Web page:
LIÉGE


LIÉGE
LIÉGE (Flemish Luik, Ger. Luettich), capital of Liége province, E. Belgium. There is no evidence that a Jewish community existed in Liége in the Middle Ages. During the 11th century Bishop Wazon, the overlord of the city, had a religious disputation with a Jewish physician at the court of Emperor Conrad II. In 1138 a Jewish physician, Moses, cured a cleric Rodolphe de Saint Trond in Liége, but there is nothing to attest to his residence there. In 1573 a Jew in Liége became converted to Christianity, and in 1722 a German rabbi and his family were baptized. The first real evidence of the existence of a Jewish community in Liége postdates the French occupation at the end of the 18th century. There were 24 Jews living in the city in 1811, and 20–30 Jewish families in the second half of the 19th century. The oldest tombstone in the Jewish cemetery, with a Hebrew inscription, dates from 1842. The community in Liége had a synagogue and established communal institutions. On May 11, 1940, during the Nazi occupation, the Jewish population numbered 2,000 (according to the Gestapo report, it numbered 3,000 in 1939). An order issued by the Germans on Oct. 29, 1941, designated Liége as one of the four cities from which Jewish residence in Belgium was not excluded, along with Brussels, Antwerp, and Charleroi. On the liberation of Liége by the United States army on Sept. 8, 1944, there were 1,200 Jews in the city. Around 600 had been deported. In 1959 the population numbered 594. There was then a ḥazzan-minister in Liége, but no rabbi, and no local source of kasher meat. The synagogue was Reform in tendency. About 25% had intermarried; Jewish religious observance was weak and tendencies to assimilate strong. However, Israel and Zionism, as a means of expressing Jewish identity, played a large role in community life. Liége had four Zionist societies and other fund-raising organizations on behalf of Israel. In 1968 its Jewish population was 1,500, dropping to around 1,000 in the early 1980s, with a shrinking Jewish community still in existence at the turn of the century. -BIBLIOGRAPHY: E. Ouverleaux, Notes et documents sur les juifs de Belgique… (1885); E. Ginsburger, Les Juifs de Belgique au XVLIIe siècle (1932), 1, 97; J. Stengers, Les juifs dans les Pays-Bas au Moyen Age (1950), index; W. Bok, Aspects de la Communauté Juive de Liège (1959).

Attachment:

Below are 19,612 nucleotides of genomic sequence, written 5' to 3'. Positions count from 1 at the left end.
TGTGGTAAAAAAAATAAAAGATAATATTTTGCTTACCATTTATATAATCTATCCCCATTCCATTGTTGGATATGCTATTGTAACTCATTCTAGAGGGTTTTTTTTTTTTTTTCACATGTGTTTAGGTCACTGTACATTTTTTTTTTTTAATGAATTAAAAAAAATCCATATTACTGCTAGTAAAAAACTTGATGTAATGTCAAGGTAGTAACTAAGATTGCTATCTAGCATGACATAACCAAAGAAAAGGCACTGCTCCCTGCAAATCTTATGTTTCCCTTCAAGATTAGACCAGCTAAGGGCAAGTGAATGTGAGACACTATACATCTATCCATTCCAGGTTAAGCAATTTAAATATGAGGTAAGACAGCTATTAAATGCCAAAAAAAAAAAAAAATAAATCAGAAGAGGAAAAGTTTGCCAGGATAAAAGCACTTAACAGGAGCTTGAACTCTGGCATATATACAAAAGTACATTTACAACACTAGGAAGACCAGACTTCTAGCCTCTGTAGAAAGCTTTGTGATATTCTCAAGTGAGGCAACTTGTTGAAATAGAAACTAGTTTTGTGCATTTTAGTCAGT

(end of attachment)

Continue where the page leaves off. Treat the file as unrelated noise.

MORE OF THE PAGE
Encyclopedia Judaica. 1971.

Synonyms:
(to service, as a vassal; or to protection, as a lord), , ,


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  • Liege — (l[=e]j), n. 1. A free and independent person; specif., a lord paramount; a sovereign. Mrs. Browning. [1913 Webster] The anointed sovereign of sighs and groans, Liege of all loiterers and malcontents. Shak. [1913 Webster] 2. The subject of a… …   The Collaborative International Dictionary of English

  • Liège — (French, Hungarian, Swedish), Lîdje / Lîdge (Walloon), Léck (Luxembourgish), Leodium (Latin), L ež Льеж (Russian), Лиеж (Bulgarian), Liege (Finnish, Romanian, Swedish, Turkish), Liége (former French, Portuguese), Liegi (Italian), Lieĝo… …   Names of cities in different languages

  • liege — (adj.) word used by a vassal to address his superior or lord in the feudal system, c.1300, from Anglo Fr. lige (late 13c.), O.Fr. lige (feudal) liege, free, giving or receiving fidelity, perhaps from L.L. laeticus cultivated by serfs, from laetus …   Etymology dictionary

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